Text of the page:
Wednesday, February 18, 2009
Law Street in The Economic Times (February)
February ushers in Valentine Day. This time it also ushered in trouble at least in Karnataka State. Some fanatical politically affiliated groups said celeberating Valentine Day was against Indian culture, bashing women (those who frequented pubs) was in keeping with Indian culture according to them and they set upon this task with gusto. Of course, people took to the streets in rightful protest. The State Government acted but it seems reluctantly. We sure heard a lot of mixed signals. Anyway, this is another story.
All this, together with the interim budget which was announced on February 16, led Zenobia Aunty to wonder about the "Heart of the Taxman". So as always click here.
In case you have problems accessing the online version of The Economic Times at the above url, please scroll below for the article.
Happy Reading and warm regards,
The heart of the tax man
On the tax front, US and UK are attuned to ground realities
The genuine needs of tax payers must be addressed
Mere economic stimulus packages are not adequate
The fan mail poured in. Zenobia Aunty has never been so thrilled. Readers from across the country and a few from overseas have responded to the previous column agreeing that knee-jerk reactions such as surveys merely to garner tax revenues and meet targets is uncalled for.
These days Zenobia Aunty is pondering over the “heart of the taxman”. Yes, she knows that our tax men lead a largely sedentary life in not so comfortable offices; she hopes their working environment improves and that they do take care of their health with morning walks or whatever it is that suits them. Yet, when she talks of the “heart of the taxman” she is referring to the empathy for the tax payer which is very much required these days.
For instance, in the U.S., the IRS Commissioner Doug Shulman has announced that his agency is committed to working with cash-strapped folks so that they can meet their federal tax obligations as best as they can. IRS officials have been given greater authority to suspend collection actions in certain hardship situations. This includes instances when someone has just lost a job, is relying solely on Social Security or is facing significant medical bills. The IRS Commissioner has the last word: “If you can meet your obligations, we will expect you to do so. But, if you can't for legitimate reasons, we want to be especially sensitive in these tough economic times." An amicable or win-win situation is the path ahead.
Take another example of empathy. This time it pertains to the U.K. and the finance ministry has understood the predicament faced by corporate entities, albeit in this case the smaller companies. Small companies, as per the draft budget proposals, get a wide ranging packet of extra finance, including a scheme to spread tax payments and a new 3 year loss carry back rule for losses up to GBP 50,000. In addition, the proposed increase in small companies’ rate to 22 per cent is deferred for a year to 2010. Small companies which are those with profits of less than GBP 300,000 will continue to be taxed at 21 per cent.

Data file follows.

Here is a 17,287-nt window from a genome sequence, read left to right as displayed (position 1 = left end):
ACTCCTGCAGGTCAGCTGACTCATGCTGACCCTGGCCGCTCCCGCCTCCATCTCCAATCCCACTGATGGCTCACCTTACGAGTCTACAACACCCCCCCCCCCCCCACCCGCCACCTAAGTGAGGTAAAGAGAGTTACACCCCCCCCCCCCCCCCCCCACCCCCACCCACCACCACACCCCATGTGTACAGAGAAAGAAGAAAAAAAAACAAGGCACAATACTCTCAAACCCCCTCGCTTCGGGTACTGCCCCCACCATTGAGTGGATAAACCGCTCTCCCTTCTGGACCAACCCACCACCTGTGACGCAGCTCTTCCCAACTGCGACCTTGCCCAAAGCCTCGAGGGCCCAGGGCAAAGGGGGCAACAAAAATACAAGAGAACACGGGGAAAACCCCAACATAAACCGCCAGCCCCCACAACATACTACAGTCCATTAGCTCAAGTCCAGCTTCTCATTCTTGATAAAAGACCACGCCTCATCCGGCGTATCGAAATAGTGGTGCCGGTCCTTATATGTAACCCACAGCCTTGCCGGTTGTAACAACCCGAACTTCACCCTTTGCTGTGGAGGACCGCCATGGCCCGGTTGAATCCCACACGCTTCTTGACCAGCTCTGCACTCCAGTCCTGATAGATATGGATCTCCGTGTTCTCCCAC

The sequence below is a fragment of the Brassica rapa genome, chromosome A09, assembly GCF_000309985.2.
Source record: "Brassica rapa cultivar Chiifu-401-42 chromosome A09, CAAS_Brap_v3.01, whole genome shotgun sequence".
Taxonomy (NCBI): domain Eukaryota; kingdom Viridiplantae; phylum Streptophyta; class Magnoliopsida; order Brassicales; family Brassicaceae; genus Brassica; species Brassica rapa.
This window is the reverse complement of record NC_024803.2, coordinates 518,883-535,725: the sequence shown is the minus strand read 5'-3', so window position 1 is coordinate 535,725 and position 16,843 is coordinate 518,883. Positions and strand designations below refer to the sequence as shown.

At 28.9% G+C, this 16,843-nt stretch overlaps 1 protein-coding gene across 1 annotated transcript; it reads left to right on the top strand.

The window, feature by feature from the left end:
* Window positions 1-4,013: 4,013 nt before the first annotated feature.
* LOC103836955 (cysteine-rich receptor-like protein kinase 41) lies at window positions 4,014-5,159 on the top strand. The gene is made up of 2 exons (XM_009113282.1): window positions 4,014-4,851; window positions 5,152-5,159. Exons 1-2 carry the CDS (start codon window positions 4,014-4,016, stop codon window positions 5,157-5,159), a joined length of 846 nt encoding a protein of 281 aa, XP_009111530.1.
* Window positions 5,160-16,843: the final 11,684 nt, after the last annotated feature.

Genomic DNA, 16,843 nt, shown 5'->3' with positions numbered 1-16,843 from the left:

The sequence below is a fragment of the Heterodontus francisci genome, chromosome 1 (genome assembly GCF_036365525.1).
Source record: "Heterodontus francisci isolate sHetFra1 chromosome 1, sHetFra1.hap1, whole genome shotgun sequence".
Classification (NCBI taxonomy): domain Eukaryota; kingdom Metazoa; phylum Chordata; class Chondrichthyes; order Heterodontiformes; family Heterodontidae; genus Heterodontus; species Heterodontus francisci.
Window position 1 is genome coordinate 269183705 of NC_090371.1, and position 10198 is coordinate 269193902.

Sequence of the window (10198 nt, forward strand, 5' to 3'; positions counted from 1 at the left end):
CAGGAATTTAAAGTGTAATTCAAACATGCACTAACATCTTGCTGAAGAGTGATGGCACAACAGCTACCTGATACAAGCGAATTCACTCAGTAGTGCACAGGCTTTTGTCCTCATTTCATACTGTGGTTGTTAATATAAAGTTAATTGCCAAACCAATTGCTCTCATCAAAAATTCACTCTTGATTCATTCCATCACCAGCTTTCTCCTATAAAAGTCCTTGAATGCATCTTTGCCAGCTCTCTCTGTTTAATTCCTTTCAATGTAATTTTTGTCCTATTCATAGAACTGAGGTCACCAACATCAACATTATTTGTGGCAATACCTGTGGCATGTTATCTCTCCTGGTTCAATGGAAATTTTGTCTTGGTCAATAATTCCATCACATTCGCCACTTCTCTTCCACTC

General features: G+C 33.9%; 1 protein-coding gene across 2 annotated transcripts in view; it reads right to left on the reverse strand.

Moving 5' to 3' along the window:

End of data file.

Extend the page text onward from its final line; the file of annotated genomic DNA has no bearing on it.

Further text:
Both the examples in US and UK show that the tax authorities/finance ministry are really partnering with the taxpayers and standing by them in their time of need by allowing them the flexibility to pay taxes to the best of their ability. Various countries have also gone in for economic stimulus packages, including US and UK. The packages of these two countries have been widely debated. However, others have also followed suit, be it China, Russia, Netherlands, Hungary, Germany, and even Switzerland, to name a few.
In November last year, the Russian Prime Minister unveiled a USD 20 bn economic stimulus package, which included a 4 per cent cut in profit tax to 20 per cent, which accounts for 8.5 per cent of budget revenues and an accelerated depreciation mechanism. State run banks were also asked to support industry through soft funding. In addition to a monetary stimulus package and government spending on infrastructure funding, China also changed Value Added Tax rules to allow companies to deduct the cost of capital equipment. Switzerland also resorted to increased public expenditure.
Back home, in India, while the interim budget was a tad disappointing, considering that India Inc and the “aam aadmi” had pinned their hopes on tax cuts, the government has over December and January taken the right steps. For instance, the government in December initiated a 4% cut in ad valorem rates of central excise duties. Hence the peak rate of 14% and the other two ad valorem rates were reduced by 4% each.
The first stimulus package announced last December, attempted to lower costs of doing business through fiscal measures. The second stimulus package, which was announced in early January gave the industry access to cheaper credit and eased borrowings. The beneficial impact of these packages is yet to be measured and perhaps we may see a slight revival of the economy in the weeks to come.
India stands on a relatively strong footing and continues to be the second fasted growing economy. Pranab Mukherjee, acting Finance Minister, obviously had his hands tied as regards cut in direct taxes, this being an interim budget. All we got was a hint – “In the days of financial stress, tax rates must fall and our ability to pay taxes must rise”. He then went on to elaborate the past measures undertaken by the UPA government to rationalise the direct and indirect tax system and make it more efficient and equitable.
Yes, a lot has been done. Some things could not be done by the outgoing government owing to elections being around the corner but there are issues that could have been addressed, such as: reaching out to tax payers with empathy, providing flexibility in tax payments, ensuring prompt refunds. These can still be addressed. The right message needs to emanate from the top.
Posted by Lubna at 5:05 PM